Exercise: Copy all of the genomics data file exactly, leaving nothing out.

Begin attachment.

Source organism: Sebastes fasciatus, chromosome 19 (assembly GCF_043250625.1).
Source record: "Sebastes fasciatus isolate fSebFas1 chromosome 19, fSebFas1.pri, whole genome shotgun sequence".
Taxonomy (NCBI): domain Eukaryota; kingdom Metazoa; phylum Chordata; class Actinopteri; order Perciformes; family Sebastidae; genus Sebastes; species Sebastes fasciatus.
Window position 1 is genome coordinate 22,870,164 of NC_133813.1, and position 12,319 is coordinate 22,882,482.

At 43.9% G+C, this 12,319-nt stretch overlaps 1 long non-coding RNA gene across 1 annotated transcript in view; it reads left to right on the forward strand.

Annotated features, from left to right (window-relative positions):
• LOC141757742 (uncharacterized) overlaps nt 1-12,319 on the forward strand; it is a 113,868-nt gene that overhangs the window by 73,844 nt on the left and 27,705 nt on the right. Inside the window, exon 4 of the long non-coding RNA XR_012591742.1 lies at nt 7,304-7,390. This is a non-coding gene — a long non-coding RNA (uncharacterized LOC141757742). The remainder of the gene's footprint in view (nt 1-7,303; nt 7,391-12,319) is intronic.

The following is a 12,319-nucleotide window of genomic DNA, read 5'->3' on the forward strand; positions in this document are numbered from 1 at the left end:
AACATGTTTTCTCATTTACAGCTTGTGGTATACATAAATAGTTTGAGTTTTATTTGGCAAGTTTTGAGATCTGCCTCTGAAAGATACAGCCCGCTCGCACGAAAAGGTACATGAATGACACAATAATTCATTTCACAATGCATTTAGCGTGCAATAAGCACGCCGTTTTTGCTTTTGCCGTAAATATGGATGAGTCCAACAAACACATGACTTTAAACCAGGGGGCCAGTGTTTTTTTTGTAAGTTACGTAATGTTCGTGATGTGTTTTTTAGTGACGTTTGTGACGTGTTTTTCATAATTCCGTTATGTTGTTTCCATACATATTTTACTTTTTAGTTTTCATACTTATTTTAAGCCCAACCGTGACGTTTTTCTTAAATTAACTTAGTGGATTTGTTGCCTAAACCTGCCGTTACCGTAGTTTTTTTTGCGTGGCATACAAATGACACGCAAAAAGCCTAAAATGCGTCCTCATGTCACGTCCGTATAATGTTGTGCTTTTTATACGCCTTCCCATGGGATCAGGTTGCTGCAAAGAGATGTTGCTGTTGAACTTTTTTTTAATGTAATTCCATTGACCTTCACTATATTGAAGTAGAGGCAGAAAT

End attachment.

Source organism: Sebastes fasciatus, chromosome 19 (assembly GCF_043250625.1).
Source record: "Sebastes fasciatus isolate fSebFas1 chromosome 19, fSebFas1.pri, whole genome shotgun sequence".
Taxonomy (NCBI): domain Eukaryota; kingdom Metazoa; phylum Chordata; class Actinopteri; order Perciformes; family Sebastidae; genus Sebastes; species Sebastes fasciatus.
Window position 1 is genome coordinate 22,870,164 of NC_133813.1, and position 12,319 is coordinate 22,882,482.

At 43.9% G+C, this 12,319-nt stretch overlaps 1 long non-coding RNA gene across 1 annotated transcript in view; it reads left to right on the forward strand.

Annotated features, from left to right (window-relative positions):
• LOC141757742 (uncharacterized) overlaps nt 1-12,319 on the forward strand; it is a 113,868-nt gene that overhangs the window by 73,844 nt on the left and 27,705 nt on the right. Inside the window, exon 4 of the long non-coding RNA XR_012591742.1 lies at nt 7,304-7,390. This is a non-coding gene — a long non-coding RNA (uncharacterized LOC141757742). The remainder of the gene's footprint in view (nt 1-7,303; nt 7,391-12,319) is intronic.

The following is a 12,319-nucleotide window of genomic DNA, read 5'->3' on the forward strand; positions in this document are numbered from 1 at the left end:
AACATGTTTTCTCATTTACAGCTTGTGGTATACATAAATAGTTTGAGTTTTATTTGGCAAGTTTTGAGATCTGCCTCTGAAAGATACAGCCCGCTCGCACGAAAAGGTACATGAATGACACAATAATTCATTTCACAATGCATTTAGCGTGCAATAAGCACGCCGTTTTTGCTTTTGCCGTAAATATGGATGAGTCCAACAAACACATGACTTTAAACCAGGGGGCCAGTGTTTTTTTTGTAAGTTACGTAATGTTCGTGATGTGTTTTTTAGTGACGTTTGTGACGTGTTTTTCATAATTCCGTTATGTTGTTTCCATACATATTTTACTTTTTAGTTTTCATACTTATTTTAAGCCCAACCGTGACGTTTTTCTTAAATTAACTTAGTGGATTTGTTGCCTAAACCTGCCGTTACCGTAGTTTTTTTTGCGTGGCATACAAATGACACGCAAAAAGCCTAAAATGCGTCCTCATGTCACGTCCGTATAATGTTGTGCTTTTTATACGCCTTCCCATGGGATCAGGTTGCTGCAAAGAGATGTTGCTGTTGAACTTTTTTTTAATGTAATTCCATTGACCTTCACTATATTGAAGTAGAGGCAGAAAT